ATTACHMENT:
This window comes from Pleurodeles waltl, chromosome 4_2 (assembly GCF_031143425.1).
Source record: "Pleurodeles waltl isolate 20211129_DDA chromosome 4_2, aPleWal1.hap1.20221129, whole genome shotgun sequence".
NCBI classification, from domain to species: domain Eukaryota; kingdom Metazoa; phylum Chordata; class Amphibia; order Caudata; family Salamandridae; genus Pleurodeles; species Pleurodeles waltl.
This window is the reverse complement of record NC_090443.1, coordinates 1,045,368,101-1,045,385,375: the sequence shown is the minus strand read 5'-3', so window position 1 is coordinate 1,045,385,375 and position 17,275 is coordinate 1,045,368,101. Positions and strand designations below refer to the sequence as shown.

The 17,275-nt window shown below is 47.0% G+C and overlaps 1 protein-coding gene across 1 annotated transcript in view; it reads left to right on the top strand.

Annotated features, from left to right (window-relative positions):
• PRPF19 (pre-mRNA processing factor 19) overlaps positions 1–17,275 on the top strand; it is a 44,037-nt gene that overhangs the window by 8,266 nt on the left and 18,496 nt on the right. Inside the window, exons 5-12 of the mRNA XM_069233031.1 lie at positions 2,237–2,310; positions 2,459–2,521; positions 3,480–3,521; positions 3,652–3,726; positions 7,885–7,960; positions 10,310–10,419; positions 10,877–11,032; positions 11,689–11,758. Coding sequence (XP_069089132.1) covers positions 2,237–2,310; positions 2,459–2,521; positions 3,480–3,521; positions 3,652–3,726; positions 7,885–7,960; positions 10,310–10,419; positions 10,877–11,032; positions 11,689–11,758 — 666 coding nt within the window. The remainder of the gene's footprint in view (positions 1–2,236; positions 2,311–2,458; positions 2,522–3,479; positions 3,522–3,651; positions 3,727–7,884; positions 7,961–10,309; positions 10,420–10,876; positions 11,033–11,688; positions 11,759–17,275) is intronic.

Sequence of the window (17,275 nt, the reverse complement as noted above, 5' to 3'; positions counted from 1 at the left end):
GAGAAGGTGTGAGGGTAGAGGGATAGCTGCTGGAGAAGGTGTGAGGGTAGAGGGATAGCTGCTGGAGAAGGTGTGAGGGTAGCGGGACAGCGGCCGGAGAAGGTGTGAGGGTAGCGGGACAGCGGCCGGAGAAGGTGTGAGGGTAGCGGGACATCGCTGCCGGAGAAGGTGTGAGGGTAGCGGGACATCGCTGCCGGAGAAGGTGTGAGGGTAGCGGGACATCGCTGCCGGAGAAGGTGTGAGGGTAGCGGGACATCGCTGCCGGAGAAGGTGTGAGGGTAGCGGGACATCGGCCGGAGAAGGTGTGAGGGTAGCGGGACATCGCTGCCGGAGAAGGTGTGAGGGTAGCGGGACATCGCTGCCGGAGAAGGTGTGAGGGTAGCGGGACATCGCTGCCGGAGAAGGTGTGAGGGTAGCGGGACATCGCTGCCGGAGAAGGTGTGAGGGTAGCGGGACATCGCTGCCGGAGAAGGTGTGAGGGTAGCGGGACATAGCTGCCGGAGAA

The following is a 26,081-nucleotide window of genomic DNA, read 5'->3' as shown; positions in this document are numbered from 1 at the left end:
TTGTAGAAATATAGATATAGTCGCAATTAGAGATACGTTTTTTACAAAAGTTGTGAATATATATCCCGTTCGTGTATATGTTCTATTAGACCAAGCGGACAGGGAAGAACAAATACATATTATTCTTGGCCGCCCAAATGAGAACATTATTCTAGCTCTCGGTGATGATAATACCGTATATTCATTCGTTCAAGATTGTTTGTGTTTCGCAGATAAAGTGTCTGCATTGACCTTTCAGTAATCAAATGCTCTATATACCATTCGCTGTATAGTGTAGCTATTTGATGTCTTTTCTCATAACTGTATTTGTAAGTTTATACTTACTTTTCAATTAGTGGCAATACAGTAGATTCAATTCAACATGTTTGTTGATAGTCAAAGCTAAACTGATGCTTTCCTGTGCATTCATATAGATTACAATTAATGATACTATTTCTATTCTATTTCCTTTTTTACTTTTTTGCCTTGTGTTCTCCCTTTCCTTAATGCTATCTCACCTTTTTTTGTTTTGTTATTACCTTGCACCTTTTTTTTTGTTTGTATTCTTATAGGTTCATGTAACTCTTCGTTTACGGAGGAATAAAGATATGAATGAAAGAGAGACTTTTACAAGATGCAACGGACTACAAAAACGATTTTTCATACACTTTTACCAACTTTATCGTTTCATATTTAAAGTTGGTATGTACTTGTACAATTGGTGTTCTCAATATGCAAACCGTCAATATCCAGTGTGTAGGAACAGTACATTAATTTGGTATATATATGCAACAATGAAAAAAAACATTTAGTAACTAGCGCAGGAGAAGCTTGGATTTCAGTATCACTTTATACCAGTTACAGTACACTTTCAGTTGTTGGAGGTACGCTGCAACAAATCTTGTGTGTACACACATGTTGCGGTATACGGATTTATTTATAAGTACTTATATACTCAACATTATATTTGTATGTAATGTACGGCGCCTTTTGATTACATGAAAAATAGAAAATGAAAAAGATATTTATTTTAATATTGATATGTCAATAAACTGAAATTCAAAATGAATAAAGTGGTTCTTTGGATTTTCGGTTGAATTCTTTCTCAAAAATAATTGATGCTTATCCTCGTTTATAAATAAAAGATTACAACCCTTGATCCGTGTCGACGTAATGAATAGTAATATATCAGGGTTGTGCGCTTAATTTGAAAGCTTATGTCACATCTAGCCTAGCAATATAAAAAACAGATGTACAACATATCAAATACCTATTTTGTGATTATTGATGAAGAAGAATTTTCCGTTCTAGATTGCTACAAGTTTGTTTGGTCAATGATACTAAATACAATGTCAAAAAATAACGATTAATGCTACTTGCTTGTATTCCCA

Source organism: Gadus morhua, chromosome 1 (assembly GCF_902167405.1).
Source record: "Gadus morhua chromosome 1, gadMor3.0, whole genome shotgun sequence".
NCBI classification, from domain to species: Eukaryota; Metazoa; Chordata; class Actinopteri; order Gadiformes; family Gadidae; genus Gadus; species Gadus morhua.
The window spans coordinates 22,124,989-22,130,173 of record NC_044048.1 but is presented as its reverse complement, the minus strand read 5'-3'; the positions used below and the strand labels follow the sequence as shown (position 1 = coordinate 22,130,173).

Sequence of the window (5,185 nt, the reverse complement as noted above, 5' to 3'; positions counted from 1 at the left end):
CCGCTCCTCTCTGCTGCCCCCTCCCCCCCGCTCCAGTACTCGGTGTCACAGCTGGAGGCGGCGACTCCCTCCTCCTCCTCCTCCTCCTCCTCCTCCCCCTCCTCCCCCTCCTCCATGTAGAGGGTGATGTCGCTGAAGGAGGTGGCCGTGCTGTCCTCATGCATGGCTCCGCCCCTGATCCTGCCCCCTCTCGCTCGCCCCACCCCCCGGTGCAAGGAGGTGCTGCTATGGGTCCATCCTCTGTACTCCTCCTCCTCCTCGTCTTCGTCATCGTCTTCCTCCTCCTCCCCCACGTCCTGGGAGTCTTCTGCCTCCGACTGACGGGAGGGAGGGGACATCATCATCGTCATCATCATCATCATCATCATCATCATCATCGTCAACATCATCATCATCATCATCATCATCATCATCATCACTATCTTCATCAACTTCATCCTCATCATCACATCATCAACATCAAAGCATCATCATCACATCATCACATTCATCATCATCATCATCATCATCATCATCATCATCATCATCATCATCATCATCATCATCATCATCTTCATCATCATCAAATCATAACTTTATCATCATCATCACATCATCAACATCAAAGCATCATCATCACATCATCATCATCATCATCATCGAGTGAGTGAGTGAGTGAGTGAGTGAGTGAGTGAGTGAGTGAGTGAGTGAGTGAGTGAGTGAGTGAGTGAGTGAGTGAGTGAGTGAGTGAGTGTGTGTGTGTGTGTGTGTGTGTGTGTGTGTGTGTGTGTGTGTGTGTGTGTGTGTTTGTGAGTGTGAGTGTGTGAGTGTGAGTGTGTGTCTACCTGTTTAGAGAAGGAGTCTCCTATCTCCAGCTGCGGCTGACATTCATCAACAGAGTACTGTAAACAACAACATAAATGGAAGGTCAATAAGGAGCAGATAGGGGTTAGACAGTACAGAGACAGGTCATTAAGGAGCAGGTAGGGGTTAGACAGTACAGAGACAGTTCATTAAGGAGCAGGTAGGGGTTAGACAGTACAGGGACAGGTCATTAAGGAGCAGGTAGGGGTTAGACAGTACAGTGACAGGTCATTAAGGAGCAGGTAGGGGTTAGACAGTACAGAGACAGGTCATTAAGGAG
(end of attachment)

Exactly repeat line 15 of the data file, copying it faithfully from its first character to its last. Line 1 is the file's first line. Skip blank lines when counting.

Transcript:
The window spans coordinates 22,124,989-22,130,173 of record NC_044048.1 but is presented as its reverse complement, the minus strand read 5'-3'; the positions used below and the strand labels follow the sequence as shown (position 1 = coordinate 22,130,173).